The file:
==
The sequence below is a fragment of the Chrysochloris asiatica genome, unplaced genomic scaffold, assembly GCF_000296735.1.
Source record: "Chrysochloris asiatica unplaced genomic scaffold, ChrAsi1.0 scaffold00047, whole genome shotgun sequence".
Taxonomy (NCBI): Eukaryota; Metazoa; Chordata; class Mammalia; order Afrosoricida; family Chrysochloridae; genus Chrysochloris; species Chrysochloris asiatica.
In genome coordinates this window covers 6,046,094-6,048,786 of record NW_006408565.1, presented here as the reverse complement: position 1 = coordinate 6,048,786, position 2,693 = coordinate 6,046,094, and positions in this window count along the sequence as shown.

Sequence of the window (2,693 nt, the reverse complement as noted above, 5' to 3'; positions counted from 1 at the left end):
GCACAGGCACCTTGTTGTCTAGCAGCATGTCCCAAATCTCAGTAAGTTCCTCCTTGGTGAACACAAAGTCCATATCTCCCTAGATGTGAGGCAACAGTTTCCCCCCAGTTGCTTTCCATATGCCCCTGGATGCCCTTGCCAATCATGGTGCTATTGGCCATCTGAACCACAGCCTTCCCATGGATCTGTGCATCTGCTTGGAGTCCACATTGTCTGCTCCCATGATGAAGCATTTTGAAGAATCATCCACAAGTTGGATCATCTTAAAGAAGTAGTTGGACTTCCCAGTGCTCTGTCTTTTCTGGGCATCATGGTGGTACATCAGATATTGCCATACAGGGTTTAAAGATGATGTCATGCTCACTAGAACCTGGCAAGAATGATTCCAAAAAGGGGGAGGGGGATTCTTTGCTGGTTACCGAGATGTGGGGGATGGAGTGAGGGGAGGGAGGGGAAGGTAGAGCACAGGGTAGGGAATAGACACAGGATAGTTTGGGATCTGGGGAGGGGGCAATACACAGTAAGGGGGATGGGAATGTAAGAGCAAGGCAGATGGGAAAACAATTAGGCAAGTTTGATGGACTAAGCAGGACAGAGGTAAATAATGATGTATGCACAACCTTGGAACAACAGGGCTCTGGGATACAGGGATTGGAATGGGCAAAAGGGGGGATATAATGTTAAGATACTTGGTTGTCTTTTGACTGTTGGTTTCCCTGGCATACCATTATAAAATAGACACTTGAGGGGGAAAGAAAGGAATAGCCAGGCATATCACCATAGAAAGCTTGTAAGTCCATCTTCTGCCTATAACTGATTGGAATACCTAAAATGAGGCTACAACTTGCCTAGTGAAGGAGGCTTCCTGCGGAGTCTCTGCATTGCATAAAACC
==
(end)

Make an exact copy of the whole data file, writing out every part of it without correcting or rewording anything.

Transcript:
The sequence below is a fragment of the Chrysochloris asiatica genome, unplaced genomic scaffold, assembly GCF_000296735.1.
Source record: "Chrysochloris asiatica unplaced genomic scaffold, ChrAsi1.0 scaffold00047, whole genome shotgun sequence".
Taxonomy (NCBI): Eukaryota; Metazoa; Chordata; class Mammalia; order Afrosoricida; family Chrysochloridae; genus Chrysochloris; species Chrysochloris asiatica.
In genome coordinates this window covers 6,046,094-6,048,786 of record NW_006408565.1, presented here as the reverse complement: position 1 = coordinate 6,048,786, position 2,693 = coordinate 6,046,094, and positions in this window count along the sequence as shown.

Sequence of the window (2,693 nt, the reverse complement as noted above, 5' to 3'; positions counted from 1 at the left end):
GCACAGGCACCTTGTTGTCTAGCAGCATGTCCCAAATCTCAGTAAGTTCCTCCTTGGTGAACACAAAGTCCATATCTCCCTAGATGTGAGGCAACAGTTTCCCCCCAGTTGCTTTCCATATGCCCCTGGATGCCCTTGCCAATCATGGTGCTATTGGCCATCTGAACCACAGCCTTCCCATGGATCTGTGCATCTGCTTGGAGTCCACATTGTCTGCTCCCATGATGAAGCATTTTGAAGAATCATCCACAAGTTGGATCATCTTAAAGAAGTAGTTGGACTTCCCAGTGCTCTGTCTTTTCTGGGCATCATGGTGGTACATCAGATATTGCCATACAGGGTTTAAAGATGATGTCATGCTCACTAGAACCTGGCAAGAATGATTCCAAAAAGGGGGAGGGGGATTCTTTGCTGGTTACCGAGATGTGGGGGATGGAGTGAGGGGAGGGAGGGGAAGGTAGAGCACAGGGTAGGGAATAGACACAGGATAGTTTGGGATCTGGGGAGGGGGCAATACACAGTAAGGGGGATGGGAATGTAAGAGCAAGGCAGATGGGAAAACAATTAGGCAAGTTTGATGGACTAAGCAGGACAGAGGTAAATAATGATGTATGCACAACCTTGGAACAACAGGGCTCTGGGATACAGGGATTGGAATGGGCAAAAGGGGGGATATAATGTTAAGATACTTGGTTGTCTTTTGACTGTTGGTTTCCCTGGCATACCATTATAAAATAGACACTTGAGGGGGAAAGAAAGGAATAGCCAGGCATATCACCATAGAAAGCTTGTAAGTCCATCTTCTGCCTATAACTGATTGGAATACCTAAAATGAGGCTACAACTTGCCTAGTGAAGGAGGCTTCCTGCGGAGTCTCTGCATTGCATAAAACC